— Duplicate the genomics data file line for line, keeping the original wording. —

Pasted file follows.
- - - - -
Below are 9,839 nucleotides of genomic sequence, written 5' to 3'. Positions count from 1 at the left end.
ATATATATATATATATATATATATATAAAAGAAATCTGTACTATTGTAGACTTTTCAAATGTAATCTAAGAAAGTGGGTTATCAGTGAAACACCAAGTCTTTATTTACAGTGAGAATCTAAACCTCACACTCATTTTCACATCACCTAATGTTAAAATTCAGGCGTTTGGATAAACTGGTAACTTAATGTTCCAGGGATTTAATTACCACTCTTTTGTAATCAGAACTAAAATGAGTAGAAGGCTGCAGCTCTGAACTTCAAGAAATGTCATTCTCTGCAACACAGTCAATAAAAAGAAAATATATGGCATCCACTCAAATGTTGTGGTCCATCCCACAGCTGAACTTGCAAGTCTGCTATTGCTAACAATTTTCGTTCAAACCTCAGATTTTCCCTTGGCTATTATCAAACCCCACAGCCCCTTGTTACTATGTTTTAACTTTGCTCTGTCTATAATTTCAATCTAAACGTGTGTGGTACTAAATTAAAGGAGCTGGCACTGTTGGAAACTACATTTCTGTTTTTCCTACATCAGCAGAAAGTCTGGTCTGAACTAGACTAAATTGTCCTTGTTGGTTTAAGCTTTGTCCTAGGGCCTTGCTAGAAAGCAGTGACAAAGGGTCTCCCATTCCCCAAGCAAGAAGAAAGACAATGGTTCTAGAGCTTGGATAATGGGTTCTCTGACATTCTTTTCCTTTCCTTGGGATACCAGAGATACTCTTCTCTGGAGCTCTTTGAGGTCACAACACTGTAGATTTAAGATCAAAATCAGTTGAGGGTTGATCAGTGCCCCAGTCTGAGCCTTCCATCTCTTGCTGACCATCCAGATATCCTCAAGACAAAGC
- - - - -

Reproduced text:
Below are 9,839 nucleotides of genomic sequence, written 5' to 3'. Positions count from 1 at the left end.
ATATATATATATATATATATATATATAAAAGAAATCTGTACTATTGTAGACTTTTCAAATGTAATCTAAGAAAGTGGGTTATCAGTGAAACACCAAGTCTTTATTTACAGTGAGAATCTAAACCTCACACTCATTTTCACATCACCTAATGTTAAAATTCAGGCGTTTGGATAAACTGGTAACTTAATGTTCCAGGGATTTAATTACCACTCTTTTGTAATCAGAACTAAAATGAGTAGAAGGCTGCAGCTCTGAACTTCAAGAAATGTCATTCTCTGCAACACAGTCAATAAAAAGAAAATATATGGCATCCACTCAAATGTTGTGGTCCATCCCACAGCTGAACTTGCAAGTCTGCTATTGCTAACAATTTTCGTTCAAACCTCAGATTTTCCCTTGGCTATTATCAAACCCCACAGCCCCTTGTTACTATGTTTTAACTTTGCTCTGTCTATAATTTCAATCTAAACGTGTGTGGTACTAAATTAAAGGAGCTGGCACTGTTGGAAACTACATTTCTGTTTTTCCTACATCAGCAGAAAGTCTGGTCTGAACTAGACTAAATTGTCCTTGTTGGTTTAAGCTTTGTCCTAGGGCCTTGCTAGAAAGCAGTGACAAAGGGTCTCCCATTCCCCAAGCAAGAAGAAAGACAATGGTTCTAGAGCTTGGATAATGGGTTCTCTGACATTCTTTTCCTTTCCTTGGGATACCAGAGATACTCTTCTCTGGAGCTCTTTGAGGTCACAACACTGTAGATTTAAGATCAAAATCAGTTGAGGGTTGATCAGTGCCCCAGTCTGAGCCTTCCATCTCTTGCTGACCATCCAGATATCCTCAAGACAAAGC